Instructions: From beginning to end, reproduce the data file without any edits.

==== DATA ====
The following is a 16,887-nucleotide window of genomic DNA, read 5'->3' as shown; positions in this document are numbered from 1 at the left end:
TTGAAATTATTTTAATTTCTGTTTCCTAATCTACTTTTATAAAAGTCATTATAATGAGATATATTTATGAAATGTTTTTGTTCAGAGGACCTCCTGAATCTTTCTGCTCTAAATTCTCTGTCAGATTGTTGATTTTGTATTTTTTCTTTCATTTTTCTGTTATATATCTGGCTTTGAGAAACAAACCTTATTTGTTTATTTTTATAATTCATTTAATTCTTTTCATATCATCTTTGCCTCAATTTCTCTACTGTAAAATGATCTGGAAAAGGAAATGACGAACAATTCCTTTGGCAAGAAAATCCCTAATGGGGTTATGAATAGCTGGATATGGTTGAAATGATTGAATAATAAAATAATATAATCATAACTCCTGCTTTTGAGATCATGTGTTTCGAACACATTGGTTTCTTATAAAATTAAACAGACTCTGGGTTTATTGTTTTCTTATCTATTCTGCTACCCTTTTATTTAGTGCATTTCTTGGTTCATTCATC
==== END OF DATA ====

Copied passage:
The following is a 16,887-nucleotide window of genomic DNA, read 5'->3' as shown; positions in this document are numbered from 1 at the left end:
TTGAAATTATTTTAATTTCTGTTTCCTAATCTACTTTTATAAAAGTCATTATAATGAGATATATTTATGAAATGTTTTTGTTCAGAGGACCTCCTGAATCTTTCTGCTCTAAATTCTCTGTCAGATTGTTGATTTTGTATTTTTTCTTTCATTTTTCTGTTATATATCTGGCTTTGAGAAACAAACCTTATTTGTTTATTTTTATAATTCATTTAATTCTTTTCATATCATCTTTGCCTCAATTTCTCTACTGTAAAATGATCTGGAAAAGGAAATGACGAACAATTCCTTTGGCAAGAAAATCCCTAATGGGGTTATGAATAGCTGGATATGGTTGAAATGATTGAATAATAAAATAATATAATCATAACTCCTGCTTTTGAGATCATGTGTTTCGAACACATTGGTTTCTTATAAAATTAAACAGACTCTGGGTTTATTGTTTTCTTATCTATTCTGCTACCCTTTTATTTAGTGCATTTCTTGGTTCATTCATC